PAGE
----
© 1974 Palomar Pictures

The Taking of Pelham One Two Three (1974)

Like so many other film fans, I have little time for remakes. I love The Shop Around the Corner (1940), but shutter at the thought of watching its remake You’ve Got Mail (1998). When I read the news that Nicole Kidman has bought the rights to How to Marry A Millionaire (1953), with plans to star herself in a remake, all I can do is roll my eyes. But one thing that remakes are good for is generating new interest in the original films.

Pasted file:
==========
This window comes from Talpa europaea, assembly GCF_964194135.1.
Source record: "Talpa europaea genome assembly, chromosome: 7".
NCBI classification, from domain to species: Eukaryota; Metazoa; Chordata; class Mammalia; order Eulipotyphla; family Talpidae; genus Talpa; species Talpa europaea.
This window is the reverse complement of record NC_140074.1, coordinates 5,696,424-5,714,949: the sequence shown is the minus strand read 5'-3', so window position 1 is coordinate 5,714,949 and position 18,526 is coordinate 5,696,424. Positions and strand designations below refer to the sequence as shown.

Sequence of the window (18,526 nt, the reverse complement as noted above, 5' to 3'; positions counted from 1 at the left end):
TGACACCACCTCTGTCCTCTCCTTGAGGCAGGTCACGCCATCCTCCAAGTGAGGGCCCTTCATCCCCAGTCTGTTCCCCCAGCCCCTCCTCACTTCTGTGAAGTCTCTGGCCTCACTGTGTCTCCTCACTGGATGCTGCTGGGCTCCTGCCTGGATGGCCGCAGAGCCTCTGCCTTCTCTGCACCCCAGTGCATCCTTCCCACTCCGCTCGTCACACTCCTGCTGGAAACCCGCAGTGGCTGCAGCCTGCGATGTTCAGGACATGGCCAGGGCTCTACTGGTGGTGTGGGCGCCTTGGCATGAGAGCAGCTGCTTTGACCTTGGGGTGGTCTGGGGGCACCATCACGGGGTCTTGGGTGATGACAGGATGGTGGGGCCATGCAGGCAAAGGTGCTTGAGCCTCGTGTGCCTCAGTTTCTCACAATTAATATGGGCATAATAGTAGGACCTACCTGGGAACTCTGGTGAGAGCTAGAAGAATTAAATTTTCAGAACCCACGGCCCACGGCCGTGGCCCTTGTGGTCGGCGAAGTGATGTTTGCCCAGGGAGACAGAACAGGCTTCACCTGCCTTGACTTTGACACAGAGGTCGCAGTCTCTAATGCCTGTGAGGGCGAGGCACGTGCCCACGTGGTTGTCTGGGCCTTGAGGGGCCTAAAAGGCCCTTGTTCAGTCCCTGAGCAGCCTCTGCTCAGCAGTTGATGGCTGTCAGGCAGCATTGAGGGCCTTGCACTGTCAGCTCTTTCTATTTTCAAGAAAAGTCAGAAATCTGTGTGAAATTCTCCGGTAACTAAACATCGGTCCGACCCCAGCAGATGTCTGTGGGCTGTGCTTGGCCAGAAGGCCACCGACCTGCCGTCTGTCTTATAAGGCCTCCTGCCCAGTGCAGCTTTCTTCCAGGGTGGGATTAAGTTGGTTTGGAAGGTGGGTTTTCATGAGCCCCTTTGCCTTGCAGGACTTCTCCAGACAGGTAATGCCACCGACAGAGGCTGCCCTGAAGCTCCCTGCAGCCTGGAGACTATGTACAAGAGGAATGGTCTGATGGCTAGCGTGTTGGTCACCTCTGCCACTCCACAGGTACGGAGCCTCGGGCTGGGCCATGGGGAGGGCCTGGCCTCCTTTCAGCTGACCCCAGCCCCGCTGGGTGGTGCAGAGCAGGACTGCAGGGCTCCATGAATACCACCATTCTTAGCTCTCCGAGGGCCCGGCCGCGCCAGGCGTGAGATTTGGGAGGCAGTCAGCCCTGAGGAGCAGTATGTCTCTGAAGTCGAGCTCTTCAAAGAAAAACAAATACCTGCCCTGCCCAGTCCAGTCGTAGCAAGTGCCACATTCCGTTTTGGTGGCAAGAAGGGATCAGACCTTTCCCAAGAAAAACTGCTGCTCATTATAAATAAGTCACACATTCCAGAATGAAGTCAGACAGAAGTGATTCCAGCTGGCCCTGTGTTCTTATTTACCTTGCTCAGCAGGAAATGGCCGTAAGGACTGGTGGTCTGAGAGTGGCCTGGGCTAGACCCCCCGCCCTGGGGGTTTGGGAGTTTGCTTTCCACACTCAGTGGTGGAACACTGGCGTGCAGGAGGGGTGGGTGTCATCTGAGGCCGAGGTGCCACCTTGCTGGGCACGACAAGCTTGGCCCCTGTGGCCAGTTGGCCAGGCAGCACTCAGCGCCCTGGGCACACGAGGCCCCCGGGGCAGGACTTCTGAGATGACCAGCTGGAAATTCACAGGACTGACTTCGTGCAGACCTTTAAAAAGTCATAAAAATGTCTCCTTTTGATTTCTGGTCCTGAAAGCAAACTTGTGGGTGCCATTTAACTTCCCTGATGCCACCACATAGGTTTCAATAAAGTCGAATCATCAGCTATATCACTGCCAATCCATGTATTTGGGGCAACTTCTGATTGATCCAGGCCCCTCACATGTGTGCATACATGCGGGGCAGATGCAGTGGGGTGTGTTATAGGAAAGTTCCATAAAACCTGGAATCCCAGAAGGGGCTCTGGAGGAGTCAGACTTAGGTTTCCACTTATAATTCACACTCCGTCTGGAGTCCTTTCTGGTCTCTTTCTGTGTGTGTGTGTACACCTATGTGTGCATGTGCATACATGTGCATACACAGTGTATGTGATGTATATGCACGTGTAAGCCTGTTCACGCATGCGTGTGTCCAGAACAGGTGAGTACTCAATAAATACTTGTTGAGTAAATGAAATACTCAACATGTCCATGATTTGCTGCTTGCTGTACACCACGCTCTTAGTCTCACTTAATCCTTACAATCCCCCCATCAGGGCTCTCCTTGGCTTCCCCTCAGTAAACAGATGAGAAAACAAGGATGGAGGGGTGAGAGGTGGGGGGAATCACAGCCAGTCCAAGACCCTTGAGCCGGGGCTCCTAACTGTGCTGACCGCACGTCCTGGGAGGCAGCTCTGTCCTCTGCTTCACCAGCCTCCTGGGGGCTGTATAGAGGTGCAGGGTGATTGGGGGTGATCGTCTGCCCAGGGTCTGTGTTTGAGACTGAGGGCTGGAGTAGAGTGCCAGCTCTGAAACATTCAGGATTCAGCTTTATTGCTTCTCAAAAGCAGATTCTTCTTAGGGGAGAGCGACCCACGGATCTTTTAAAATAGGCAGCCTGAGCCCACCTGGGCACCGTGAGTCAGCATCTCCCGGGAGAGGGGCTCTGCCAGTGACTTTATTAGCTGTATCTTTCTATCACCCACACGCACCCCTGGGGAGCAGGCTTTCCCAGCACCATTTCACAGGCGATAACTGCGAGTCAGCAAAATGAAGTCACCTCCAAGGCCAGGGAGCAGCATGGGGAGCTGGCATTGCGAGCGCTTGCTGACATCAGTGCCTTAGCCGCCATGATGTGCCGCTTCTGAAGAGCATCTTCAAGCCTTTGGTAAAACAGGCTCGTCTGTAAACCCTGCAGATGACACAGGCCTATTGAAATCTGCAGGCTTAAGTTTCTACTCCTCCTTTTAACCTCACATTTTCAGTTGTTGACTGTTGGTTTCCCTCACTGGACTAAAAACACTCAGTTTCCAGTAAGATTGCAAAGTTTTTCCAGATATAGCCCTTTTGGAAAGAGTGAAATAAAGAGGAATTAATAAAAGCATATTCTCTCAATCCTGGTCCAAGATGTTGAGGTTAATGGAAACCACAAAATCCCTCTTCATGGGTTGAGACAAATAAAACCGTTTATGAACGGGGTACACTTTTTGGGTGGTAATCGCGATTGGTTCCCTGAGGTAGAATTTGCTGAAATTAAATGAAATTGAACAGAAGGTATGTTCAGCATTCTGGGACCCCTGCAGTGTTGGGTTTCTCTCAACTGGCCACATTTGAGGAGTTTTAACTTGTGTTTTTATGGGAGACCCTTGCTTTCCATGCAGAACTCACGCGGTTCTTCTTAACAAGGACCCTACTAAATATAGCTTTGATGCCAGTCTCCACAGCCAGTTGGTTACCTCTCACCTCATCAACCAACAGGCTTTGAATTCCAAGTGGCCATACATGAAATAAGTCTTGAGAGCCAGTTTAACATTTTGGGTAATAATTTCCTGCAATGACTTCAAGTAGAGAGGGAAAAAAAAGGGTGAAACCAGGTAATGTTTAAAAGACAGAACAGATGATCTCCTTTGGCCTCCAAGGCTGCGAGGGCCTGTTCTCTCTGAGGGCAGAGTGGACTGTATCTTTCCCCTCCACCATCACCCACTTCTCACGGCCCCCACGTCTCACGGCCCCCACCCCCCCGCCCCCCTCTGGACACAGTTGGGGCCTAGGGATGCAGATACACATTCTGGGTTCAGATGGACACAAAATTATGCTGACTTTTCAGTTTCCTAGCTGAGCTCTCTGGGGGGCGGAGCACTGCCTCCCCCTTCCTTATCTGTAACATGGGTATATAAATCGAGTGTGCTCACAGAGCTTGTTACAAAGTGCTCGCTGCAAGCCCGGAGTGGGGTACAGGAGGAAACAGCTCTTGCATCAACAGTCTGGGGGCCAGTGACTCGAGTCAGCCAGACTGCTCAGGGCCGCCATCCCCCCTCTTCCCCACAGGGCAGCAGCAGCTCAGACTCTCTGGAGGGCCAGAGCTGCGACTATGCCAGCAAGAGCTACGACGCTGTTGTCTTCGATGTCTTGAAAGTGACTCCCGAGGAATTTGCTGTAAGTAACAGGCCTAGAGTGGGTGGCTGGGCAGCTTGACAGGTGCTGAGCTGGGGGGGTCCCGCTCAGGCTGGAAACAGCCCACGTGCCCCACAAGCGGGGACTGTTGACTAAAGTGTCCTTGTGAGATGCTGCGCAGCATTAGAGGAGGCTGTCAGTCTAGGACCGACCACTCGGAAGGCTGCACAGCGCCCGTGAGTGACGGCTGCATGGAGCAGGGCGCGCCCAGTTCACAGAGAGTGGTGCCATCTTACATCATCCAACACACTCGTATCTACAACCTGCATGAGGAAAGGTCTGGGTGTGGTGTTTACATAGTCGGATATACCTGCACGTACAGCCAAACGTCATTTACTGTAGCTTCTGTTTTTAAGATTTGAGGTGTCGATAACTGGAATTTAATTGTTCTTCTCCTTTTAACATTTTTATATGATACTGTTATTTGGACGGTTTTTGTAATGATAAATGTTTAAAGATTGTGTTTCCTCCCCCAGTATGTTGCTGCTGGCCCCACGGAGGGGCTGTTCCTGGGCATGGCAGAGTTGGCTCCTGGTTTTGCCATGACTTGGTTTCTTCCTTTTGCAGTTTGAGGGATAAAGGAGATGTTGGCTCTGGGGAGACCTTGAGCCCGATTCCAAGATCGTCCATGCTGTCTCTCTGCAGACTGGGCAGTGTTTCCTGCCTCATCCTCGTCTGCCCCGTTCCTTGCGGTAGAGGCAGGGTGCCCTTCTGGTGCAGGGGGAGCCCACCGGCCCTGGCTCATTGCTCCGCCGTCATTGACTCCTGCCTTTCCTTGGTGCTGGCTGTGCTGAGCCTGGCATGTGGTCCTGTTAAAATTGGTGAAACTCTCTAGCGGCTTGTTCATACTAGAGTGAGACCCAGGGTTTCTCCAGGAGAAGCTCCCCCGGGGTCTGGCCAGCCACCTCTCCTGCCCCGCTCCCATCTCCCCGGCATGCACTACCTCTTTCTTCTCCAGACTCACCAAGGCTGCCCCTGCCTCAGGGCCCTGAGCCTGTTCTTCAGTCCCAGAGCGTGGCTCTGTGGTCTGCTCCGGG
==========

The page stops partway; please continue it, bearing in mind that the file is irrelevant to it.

I had never heard of this film until I heard about the remake, The Taking of Pelham 1 2 3 (2009). I had no interest whatsoever in the new film, but decided to seek out the original and watch it and I was glad I did. Although John Travolta won accolades from critics for his role as the leader of a group of men who hijack a New York subway train, it is impossible to imagine him playing the calm, calculated killer mastered by British actor Robert Shaw in this film. Likewise, Walter Matthau is perfect as a gruff transit official who uses his knowledge of the subway system to thwart the hijackers, and the role most have been changed significantly in order to fit Denzel Washington. Aside from the lead actors, the original film offers a wonderful, if somewhat exaggerated, snapshot of ’70s New York. One of the best things about the film is the amazing soundtrack by David Shire.  While handling the basic task of enhancing suspense, Shire’s score also evokes the melting pot nature of the city, with a mixture of funky bass, Latin percussion and jazzy horns.

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